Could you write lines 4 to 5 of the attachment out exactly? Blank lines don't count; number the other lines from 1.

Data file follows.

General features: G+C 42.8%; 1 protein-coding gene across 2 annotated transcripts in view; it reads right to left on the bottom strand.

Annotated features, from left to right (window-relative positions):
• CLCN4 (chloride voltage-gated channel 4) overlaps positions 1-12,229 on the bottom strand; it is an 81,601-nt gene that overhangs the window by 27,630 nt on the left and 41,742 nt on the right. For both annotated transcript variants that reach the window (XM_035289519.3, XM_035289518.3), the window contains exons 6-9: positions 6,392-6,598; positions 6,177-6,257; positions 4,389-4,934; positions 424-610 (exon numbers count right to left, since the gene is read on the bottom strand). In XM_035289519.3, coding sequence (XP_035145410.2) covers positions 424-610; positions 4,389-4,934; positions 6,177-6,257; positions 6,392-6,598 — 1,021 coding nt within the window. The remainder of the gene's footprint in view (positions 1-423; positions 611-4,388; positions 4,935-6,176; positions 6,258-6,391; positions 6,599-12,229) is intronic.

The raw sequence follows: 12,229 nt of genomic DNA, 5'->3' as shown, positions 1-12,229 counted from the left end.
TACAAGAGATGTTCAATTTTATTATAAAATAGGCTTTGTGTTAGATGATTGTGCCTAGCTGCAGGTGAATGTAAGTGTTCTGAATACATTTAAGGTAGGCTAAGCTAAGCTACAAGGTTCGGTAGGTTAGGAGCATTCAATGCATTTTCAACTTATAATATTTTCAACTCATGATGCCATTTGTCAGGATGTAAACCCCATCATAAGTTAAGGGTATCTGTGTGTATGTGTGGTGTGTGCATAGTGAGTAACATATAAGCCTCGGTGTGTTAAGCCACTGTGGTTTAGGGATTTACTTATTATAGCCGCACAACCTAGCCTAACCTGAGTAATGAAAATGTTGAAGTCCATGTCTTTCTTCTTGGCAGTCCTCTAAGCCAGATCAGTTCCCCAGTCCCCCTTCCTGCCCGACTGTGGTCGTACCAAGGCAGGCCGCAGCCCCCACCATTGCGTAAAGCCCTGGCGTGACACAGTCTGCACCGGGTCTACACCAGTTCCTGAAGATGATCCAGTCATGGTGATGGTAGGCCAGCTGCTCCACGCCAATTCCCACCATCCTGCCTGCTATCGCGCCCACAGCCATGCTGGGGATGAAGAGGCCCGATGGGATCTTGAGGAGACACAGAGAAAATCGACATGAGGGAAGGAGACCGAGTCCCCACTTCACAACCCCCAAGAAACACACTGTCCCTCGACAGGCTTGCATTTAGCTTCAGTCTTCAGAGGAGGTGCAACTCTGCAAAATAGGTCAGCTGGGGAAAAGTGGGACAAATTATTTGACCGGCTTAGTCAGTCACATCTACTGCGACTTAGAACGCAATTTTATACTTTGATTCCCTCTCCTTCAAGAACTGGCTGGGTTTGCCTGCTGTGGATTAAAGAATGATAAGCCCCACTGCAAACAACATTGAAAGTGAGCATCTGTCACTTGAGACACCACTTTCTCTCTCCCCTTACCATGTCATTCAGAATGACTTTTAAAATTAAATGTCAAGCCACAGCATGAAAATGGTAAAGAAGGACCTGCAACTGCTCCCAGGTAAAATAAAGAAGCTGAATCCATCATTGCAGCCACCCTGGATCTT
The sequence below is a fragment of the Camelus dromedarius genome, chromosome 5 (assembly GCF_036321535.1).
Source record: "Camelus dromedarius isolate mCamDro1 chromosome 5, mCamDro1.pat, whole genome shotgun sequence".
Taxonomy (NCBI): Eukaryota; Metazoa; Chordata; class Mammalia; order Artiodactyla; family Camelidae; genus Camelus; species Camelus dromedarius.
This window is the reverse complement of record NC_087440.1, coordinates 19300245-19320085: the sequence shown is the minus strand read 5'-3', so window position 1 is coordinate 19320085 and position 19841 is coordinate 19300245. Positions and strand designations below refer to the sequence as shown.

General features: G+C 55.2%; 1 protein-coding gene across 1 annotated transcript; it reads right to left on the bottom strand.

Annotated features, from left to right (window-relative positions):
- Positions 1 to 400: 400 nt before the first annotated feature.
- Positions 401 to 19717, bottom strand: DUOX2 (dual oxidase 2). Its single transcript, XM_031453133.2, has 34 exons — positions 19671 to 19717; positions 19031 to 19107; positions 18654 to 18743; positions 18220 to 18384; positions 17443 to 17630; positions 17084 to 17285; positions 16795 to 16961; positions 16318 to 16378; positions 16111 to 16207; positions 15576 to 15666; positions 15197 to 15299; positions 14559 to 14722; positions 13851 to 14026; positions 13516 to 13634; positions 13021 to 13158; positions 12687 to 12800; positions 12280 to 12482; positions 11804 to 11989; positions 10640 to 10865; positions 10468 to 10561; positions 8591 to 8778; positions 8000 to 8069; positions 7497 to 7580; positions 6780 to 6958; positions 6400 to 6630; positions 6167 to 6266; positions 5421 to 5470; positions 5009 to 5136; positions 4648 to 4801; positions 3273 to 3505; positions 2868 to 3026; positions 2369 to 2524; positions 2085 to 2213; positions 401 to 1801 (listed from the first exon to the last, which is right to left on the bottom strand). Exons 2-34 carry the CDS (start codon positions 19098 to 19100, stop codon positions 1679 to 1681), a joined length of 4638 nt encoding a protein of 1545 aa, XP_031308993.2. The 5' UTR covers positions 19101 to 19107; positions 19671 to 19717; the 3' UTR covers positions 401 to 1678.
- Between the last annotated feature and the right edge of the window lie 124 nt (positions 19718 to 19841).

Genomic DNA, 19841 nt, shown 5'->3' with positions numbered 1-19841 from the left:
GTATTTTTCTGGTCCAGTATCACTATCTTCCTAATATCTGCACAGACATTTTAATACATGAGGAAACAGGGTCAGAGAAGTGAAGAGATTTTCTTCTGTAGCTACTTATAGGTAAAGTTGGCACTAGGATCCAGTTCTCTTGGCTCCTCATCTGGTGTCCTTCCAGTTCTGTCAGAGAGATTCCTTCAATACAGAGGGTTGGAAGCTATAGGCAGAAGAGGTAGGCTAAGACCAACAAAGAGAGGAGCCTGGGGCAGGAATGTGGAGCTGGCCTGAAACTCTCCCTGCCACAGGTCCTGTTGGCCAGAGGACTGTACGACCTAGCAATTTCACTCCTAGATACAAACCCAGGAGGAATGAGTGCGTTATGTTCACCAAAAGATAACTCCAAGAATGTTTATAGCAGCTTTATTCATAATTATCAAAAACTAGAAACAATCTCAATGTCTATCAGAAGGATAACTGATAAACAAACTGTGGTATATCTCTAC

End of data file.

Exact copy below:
The raw sequence follows: 12,229 nt of genomic DNA, 5'->3' as shown, positions 1-12,229 counted from the left end.
TACAAGAGATGTTCAATTTTATTATAAAATAGGCTTTGTGTTAGATGATTGTGCCTAGCTGCAGGTGAATGTAAGTGTTCTGAATACATTTAAGGTAGGCTAAGCTAAGCTACAAGGTTCGGTAGGTTAGGAGCATTCAATGCATTTTCAACTTATAATATTTTCAACTCATGATGCCATTTGTCAGGATGTAAACCCCATCATAAGTTAAGGGTATCTGTGTGTATGTGTGGTGTGTGCATAGTGAGTAACATATAAGCCTCGGTGTGTTAAGCCACTGTGGTTTAGGGATTTACTTATTATAGCCGCACAACCTAGCCTAACCTGAGTAATGAAAATGTTGAAGTCCATGTCTTTCTTCTTGGCAGTCCTCTAAGCCAGATCAGTTCCCCAGTCCCCCTTCCTGCCCGACTGTGGTCGTACCAAGGCAGGCCGCAGCCCCCACCATTGCGTAAAGCCCTGGCGTGACACAGTCTGCACCGGGTCTACACCAGTTCCTGAAGATGATCCAGTCATGGTGATGGTAGGCCAGCTGCTCCACGCCAATTCCCACCATCCTGCCTGCTATCGCGCCCACAGCCATGCTGGGGATGAAGAGGCCCGATGGGATCTTGAGGAGACACAGAGAAAATCGACATGAGGGAAGGAGACCGAGTCCCCACTTCACAACCCCCAAGAAACACACTGTCCCTCGACAGGCTTGCATTTAGCTTCAGTCTTCAGAGGAGGTGCAACTCTGCAAAATAGGTCAGCTGGGGAAAAGTGGGACAAATTATTTGACCGGCTTAGTCAGTCACATCTACTGCGACTTAGAACGCAATTTTATACTTTGATTCCCTCTCCTTCAAGAACTGGCTGGGTTTGCCTGCTGTGGATTAAAGAATGATAAGCCCCACTGCAAACAACATTGAAAGTGAGCATCTGTCACTTGAGACACCACTTTCTCTCTCCCCTTACCATGTCATTCAGAATGACTTTTAAAATTAAATGTCAAGCCACAGCATGAAAATGGTAAAGAAGGACCTGCAACTGCTCCCAGGTAAAATAAAGAAGCTGAATCCATCATTGCAGCCACCCTGGATCTT